The Master’s Tools Will Never Dismantle the Master’s House

Simultaneously a wishing well, a cesspit, a grave and an auto-fictive device, The Master’s Tools Will Never Dismantle the Master’s House was an inverted representation of an image of St Alban’s Abbey found in one copy of the 13th century manuscript Vitae Offarum Duorum (The Lives of the Two Offas) rendered in daub and filled with soapy, effluent liquid. Written by monks interred at St. Alban’s Abbey, the Vitae Offarum Duorum is a biography of two kings, both called Offa, one of whom pledged to build a monastery and another who fulfilled his namesake’s pledge hundreds of years later. The text seeks to lionize the Offas and, as such, re-ascribes Offa II’s more controversial crimes to his wife – Queen Cynethryth. The manuscript details that Cynethryth was drowned in her own cesspit for her murderous crimes, whereas more trustworthy sources reveal that Cynethryth in fact outlived Offa and oversaw the burial of his body in a watery grave where his sceptre would be seen to mythically reappear over the centuries.

This cesspit was constructed from daub containing a mixture of materials (fuschia seeds, school uniform, soils) acquired from the artist’s hometown, a town that was founded by King Offa II in the eighth century. The Vitae's original illumination shows two monks writing down the histories of the Offas either side of the Abbey. These scribes have been replaced by two mobile-connected Canon printers that periodically printed recalibrated elements of Cynethryth biography off the side of sculpture and into the central mass of liquid. 182 aluminium dinars minted with Cynethryth’s portrait and several fuchsia petals were also scattered over and around the sculpture.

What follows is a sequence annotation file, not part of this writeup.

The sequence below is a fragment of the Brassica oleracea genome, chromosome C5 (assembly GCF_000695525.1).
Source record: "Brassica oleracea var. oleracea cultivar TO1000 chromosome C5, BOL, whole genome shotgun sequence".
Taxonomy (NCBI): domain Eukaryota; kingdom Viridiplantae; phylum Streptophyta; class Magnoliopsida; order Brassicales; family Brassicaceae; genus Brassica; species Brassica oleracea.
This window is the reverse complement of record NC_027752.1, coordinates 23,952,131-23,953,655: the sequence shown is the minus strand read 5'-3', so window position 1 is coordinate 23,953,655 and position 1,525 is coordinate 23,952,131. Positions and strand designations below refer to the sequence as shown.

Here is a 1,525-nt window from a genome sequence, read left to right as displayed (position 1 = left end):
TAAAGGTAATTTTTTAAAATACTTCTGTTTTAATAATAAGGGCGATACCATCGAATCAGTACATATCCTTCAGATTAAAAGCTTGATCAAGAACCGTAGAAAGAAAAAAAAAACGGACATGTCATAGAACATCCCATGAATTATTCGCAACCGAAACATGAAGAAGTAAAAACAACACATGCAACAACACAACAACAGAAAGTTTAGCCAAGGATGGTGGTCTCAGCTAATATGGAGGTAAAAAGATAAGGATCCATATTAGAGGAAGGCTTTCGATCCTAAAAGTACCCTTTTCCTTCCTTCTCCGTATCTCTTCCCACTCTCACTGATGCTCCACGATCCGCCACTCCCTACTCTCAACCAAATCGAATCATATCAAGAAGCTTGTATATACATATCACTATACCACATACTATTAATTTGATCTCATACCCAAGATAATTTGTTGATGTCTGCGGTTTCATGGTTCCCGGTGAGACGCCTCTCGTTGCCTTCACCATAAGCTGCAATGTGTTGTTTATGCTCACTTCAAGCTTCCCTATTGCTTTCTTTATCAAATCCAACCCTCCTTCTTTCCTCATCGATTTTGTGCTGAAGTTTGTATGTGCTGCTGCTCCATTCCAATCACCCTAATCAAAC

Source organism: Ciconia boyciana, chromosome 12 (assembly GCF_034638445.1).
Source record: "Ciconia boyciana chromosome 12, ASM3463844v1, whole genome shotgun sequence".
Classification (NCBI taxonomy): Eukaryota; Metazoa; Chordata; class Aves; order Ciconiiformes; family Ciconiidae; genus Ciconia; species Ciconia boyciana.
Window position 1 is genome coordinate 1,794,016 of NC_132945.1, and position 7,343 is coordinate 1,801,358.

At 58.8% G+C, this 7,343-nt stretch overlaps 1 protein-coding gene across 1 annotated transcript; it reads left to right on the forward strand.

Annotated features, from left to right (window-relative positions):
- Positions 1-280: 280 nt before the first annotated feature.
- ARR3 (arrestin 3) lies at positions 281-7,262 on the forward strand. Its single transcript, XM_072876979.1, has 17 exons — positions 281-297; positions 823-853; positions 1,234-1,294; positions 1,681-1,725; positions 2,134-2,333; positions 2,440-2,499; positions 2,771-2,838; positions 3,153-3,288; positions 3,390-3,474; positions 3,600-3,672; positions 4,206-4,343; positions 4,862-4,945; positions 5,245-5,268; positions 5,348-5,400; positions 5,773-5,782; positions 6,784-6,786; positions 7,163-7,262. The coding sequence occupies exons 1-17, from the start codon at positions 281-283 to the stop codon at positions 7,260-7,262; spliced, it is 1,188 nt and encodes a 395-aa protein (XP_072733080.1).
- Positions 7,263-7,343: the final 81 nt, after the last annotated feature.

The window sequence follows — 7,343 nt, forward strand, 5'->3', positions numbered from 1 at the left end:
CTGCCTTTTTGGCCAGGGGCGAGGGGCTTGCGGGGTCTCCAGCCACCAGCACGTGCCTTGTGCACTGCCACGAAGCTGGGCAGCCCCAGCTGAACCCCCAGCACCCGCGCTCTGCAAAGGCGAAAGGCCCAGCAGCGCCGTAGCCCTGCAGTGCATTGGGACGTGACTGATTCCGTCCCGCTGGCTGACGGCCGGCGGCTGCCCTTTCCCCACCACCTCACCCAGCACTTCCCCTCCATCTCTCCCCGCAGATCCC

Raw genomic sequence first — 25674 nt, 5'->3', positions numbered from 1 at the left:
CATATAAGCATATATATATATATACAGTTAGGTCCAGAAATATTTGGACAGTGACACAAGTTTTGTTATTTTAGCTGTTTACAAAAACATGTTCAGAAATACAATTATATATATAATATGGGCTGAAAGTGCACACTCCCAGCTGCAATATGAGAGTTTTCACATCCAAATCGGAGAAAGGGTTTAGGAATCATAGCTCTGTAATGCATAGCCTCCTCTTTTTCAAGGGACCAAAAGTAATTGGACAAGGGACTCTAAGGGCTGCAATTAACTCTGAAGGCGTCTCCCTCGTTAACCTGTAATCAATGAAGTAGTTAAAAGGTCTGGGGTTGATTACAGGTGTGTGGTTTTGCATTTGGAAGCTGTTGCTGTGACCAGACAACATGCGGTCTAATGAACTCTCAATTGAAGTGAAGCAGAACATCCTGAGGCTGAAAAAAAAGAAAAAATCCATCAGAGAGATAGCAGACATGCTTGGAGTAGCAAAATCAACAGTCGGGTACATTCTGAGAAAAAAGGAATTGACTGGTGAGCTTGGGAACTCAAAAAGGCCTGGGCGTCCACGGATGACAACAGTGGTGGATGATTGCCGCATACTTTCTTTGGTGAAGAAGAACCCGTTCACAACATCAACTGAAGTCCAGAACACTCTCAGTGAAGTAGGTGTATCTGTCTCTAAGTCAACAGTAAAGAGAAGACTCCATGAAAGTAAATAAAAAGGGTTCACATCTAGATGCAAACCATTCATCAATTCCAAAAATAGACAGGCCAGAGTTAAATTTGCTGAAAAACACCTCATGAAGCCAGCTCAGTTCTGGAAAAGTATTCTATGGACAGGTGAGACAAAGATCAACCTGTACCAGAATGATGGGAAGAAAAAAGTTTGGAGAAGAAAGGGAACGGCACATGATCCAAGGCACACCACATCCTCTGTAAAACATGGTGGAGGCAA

The sculpture sought to take the narrative elements of the Vitae Offarum Duorum, bogus or otherwise, and introduce materials, methodologies and motifs that can mutate and re-fictionalise this misogynist telling of the life of Cynethryth. 

The Master's Tools Will Never Dismantle the Master's House was commissioned for the exhibition Our House of Common Weeds at Res. Depford in 2017. The exhibition closed with a performance that saw players use the work as a tabletop game and compete for the most coins, acquired by attaining the median score in a roll of dice. Live printouts affected the state of play and the game's outcome helped determined Cynethryth's previously unknown year of birth.

 

The Master’s Tools Will Never Dismantle the Master’s House

2017

Lime putty, King Offa Junior Academy school uniform, bovine, ovine and equine excrement, liquid soap, water, steel, hand-stamped aluminium coins, topsoil, mobile-connected Canon printers, paper, wig fibres, fuchsia flowers and petals, soap dispenser pump, ink, paint, periodic printouts

Photography by Tim Bowditch

 

The Master’s Tools Will Never Dismantle the Master’s House (performance)

2017

Lime putty, King Offa Junior Academy school uniform, bovine, ovine and equine excrement, liquid soap, water, steel, hand-stamped aluminium coins, topsoil, mobile-connected Canon printers, paper, wig fibres, fuchsia flowers and petals, soap dispenser pump, ink, paint, periodic printouts, reading, singing, dice

Performers: Rebecca Bligh, Charlotte Groves, Grace Klejdys-Lord, Adrienne Lietdke, Jessa Mockridge, Alia Pathan

The Master’s Tools Will Never Dismantle the Master’s House (zine contributions)

2017

Zine contributions to Our House of Common Weeds zine and online uploads to https://www.commonweeds.xyz/

 

Commissioned as a part of Our House of Common Weeds, curated by Nathalie Boobis